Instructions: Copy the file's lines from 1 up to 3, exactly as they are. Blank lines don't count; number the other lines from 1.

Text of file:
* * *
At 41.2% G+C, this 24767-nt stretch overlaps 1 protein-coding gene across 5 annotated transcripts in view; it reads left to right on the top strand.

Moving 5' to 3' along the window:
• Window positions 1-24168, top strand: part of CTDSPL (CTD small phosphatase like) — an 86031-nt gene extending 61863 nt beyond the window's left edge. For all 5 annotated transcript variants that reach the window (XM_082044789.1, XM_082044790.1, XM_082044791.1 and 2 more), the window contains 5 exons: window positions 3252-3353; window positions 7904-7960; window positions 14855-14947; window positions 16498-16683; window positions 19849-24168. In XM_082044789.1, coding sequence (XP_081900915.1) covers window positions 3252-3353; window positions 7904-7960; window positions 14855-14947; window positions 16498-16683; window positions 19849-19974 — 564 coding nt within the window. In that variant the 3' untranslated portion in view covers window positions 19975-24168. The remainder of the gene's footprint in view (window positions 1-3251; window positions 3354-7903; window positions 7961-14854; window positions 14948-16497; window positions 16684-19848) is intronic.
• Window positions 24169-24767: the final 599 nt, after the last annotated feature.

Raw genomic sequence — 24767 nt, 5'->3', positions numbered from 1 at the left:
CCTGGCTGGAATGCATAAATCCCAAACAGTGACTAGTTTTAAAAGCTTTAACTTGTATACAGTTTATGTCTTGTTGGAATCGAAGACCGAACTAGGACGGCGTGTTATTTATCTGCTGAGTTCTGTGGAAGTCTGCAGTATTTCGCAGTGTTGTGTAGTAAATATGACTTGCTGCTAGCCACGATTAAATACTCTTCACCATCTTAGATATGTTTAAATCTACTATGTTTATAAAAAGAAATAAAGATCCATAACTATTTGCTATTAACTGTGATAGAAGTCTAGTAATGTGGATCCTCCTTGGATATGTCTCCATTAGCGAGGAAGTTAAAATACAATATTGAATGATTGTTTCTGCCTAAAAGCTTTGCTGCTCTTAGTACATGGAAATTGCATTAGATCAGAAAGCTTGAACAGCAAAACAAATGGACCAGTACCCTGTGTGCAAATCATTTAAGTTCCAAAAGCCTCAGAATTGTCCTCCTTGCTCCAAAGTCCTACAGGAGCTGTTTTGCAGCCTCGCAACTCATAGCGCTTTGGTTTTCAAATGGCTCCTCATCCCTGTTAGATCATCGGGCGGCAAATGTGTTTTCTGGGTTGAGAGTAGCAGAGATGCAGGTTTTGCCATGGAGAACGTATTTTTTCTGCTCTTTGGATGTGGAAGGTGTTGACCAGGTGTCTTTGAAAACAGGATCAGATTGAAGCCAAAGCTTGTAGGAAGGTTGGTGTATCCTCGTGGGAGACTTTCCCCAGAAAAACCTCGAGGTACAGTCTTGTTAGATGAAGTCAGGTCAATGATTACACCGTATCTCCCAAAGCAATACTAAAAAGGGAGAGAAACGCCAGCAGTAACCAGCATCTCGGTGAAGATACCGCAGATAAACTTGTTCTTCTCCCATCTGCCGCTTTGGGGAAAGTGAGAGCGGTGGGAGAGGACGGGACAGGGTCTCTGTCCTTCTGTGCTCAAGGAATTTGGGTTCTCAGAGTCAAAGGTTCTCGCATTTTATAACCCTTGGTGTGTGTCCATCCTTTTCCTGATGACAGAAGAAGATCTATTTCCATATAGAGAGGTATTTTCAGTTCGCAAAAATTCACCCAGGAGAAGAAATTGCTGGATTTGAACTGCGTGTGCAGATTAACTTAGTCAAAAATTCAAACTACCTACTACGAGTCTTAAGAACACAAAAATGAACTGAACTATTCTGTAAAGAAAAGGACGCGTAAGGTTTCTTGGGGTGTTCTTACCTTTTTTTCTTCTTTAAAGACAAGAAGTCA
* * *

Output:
At 41.2% G+C, this 24767-nt stretch overlaps 1 protein-coding gene across 5 annotated transcripts in view; it reads left to right on the top strand.

Moving 5' to 3' along the window:
• Window positions 1-24168, top strand: part of CTDSPL (CTD small phosphatase like) — an 86031-nt gene extending 61863 nt beyond the window's left edge. For all 5 annotated transcript variants that reach the window (XM_082044789.1, XM_082044790.1, XM_082044791.1 and 2 more), the window contains 5 exons: window positions 3252-3353; window positions 7904-7960; window positions 14855-14947; window positions 16498-16683; window positions 19849-24168. In XM_082044789.1, coding sequence (XP_081900915.1) covers window positions 3252-3353; window positions 7904-7960; window positions 14855-14947; window positions 16498-16683; window positions 19849-19974 — 564 coding nt within the window. In that variant the 3' untranslated portion in view covers window positions 19975-24168. The remainder of the gene's footprint in view (window positions 1-3251; window positions 3354-7903; window positions 7961-14854; window positions 14948-16497; window positions 16684-19848) is intronic.